# When and who was the first mathematicians to prove rigorously that $\sqrt{2}$ was impossible number? [closed]

The purpose of the question is to understand why the number $\sqrt{2}$, that was proven rigorously by ancient Greek is an impossible number (even at infinity), by their three famous impossibility problems,

this one was simply the impossibility of doubling the cube,

But, much later and oddly after many centuries, particularly (in the middle ages), mathematicians fond $\sqrt{2}$ also at infinity, and they widely accepted it as a real number, which would imply the invalidity of the most famous Ancient Greek rigorous proof!

Of course it so clear to even a school student that $$a^3 = 2b^3$$ in positive constructible numbers is impossible equation, thus $\sqrt{2}$ is also impossible number as a result, this was the basis of Greek famous rigorous proof

I had chosen this number $\sqrt{2}$ in particular since it was the oldest famous number that encountered the Greek with a tremendous challenge that is still valid!

• Wikipedia gives a clear answer on this: Pierre Wantzel in 1837. – Alexandre Eremenko Jan 13 '16 at 21:50
• Trivial search on Wikipedia gives the answer (and the proof too). – Alexandre Eremenko Jan 13 '16 at 21:51
• You appear, based on past questions, to be obsessed by the idea that a number not being constructible by straightedge and compass might mean it does not exist. This viewpoint is not mainstream mathematics. Suggesting that $\sqrt{2}$ does not exist in the real numbers is not an attitude shared by 99.44% of mathematicians (probably more). By the intermediate value theorem, $\sqrt{2}$ exists in the real numbers. – KCd Jan 14 '16 at 4:28

## 1 Answer

Gauss considered the algebraic background behind straightedge and compass constructions, and from his work it is clear that e.g. $\sqrt{2}$ is impossible to construct, as it can't be expressed via a finite number of sums, products, and square roots starting with $1$.

That it can't be constructed with some random selection of tools doesn't mean it doesn't exist.

• I looked into those proofs mentioned by Alexandre, I'm afraid they aren't rigorous but intuitive conclusions, I wish there is a rigorous one somewhere else, note also the impossibility of constructing $\sqrt{2}$, was prior to Wantzel, (wondering Why), also ancient Greece were not considering $\sqrt{2}$ as a number. the proof of doubling the cube was originally by Greek, the intermediate value theorem is not rigorous in this regard since again it is a conclusion "it must between two points, because there is no finite steps for this conclusion. I say this is more important to physics. – Bassam Karzeddin Jan 14 '16 at 7:07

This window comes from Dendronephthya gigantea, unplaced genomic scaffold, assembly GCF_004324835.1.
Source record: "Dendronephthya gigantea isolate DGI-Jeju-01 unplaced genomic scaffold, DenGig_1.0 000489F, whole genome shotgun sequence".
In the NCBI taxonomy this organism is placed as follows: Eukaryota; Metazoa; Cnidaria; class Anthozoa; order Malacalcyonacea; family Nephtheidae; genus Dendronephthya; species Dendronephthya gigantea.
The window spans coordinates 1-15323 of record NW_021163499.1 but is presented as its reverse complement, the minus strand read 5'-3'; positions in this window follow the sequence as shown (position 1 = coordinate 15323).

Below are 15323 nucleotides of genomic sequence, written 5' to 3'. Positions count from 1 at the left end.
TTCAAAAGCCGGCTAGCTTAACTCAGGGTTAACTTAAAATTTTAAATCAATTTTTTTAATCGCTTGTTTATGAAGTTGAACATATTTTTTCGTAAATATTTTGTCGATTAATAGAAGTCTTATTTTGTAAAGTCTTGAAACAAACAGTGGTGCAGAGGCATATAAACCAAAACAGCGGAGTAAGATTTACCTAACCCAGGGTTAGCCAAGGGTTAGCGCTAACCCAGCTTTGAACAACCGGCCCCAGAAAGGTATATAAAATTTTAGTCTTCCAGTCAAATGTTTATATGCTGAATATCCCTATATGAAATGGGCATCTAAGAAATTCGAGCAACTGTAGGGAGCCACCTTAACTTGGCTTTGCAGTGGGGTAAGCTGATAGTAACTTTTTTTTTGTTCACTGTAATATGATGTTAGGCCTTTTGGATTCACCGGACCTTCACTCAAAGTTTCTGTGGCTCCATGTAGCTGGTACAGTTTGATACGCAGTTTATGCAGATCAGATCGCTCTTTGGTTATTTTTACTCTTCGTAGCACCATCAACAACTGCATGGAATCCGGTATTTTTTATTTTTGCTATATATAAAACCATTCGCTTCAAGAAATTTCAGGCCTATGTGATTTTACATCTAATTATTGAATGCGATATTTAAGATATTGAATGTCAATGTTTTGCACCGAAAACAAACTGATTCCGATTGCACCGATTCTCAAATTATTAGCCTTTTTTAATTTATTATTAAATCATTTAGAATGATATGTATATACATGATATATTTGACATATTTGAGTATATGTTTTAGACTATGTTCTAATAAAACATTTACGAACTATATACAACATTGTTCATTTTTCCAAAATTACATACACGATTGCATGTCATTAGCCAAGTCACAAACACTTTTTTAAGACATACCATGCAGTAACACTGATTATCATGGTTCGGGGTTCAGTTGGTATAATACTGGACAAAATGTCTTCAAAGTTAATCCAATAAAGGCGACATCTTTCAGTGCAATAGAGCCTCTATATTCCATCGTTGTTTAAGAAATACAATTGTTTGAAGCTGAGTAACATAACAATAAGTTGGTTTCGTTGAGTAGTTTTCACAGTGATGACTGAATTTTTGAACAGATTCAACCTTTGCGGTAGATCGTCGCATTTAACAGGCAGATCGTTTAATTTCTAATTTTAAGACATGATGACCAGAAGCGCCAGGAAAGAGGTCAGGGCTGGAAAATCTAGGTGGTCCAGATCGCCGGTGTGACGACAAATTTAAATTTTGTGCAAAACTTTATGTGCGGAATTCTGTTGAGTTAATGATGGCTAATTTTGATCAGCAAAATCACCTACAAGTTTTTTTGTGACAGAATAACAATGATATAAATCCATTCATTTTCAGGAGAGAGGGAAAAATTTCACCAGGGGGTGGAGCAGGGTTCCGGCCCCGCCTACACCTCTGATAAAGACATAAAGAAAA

• @bassamkarzeddin, for the ancient Greeks, "number" was a natural number (really not even that, 1 was "unity", not a number). They didn't conceive even of rationals as numbers. But they clearly considered the length of the diagonal of the square, the side of the cube of twice the volume, and the circumference of a circle as bona fide lengths of line segments. – vonbrand Jan 15 '16 at 10:02
• If you assume that $\sqrt{2}$ really doesn't exist on the real line number (with rigorous proof), what would you conclude then!? – Bassam Karzeddin Jan 19 '16 at 11:42
• @bassamkarzeddin, that the "real number line" which includes all real numbers but is missing some of them is a mighty peculiar beast... In the proof of said hole, I'd go chasing for the mistake. – vonbrand Jan 19 '16 at 17:38
• certainly you would find a hole, It would save the world from all those fectious numbers that never existed on the real line number, but, you must be very careful here, note that constructible numbers are so dense to the limit that they don't accept any infinite number to be within the real line number, even for their own string expansion, to arrive at this fair truth, don't accept any kind of approximation given by (infinite, limit, convergence, famous cuts,...etc), mathematics facts require exactness even at whichever infinity you like, nothing else more is required, Good luck... – Bassam Karzeddin Jan 23 '16 at 12:53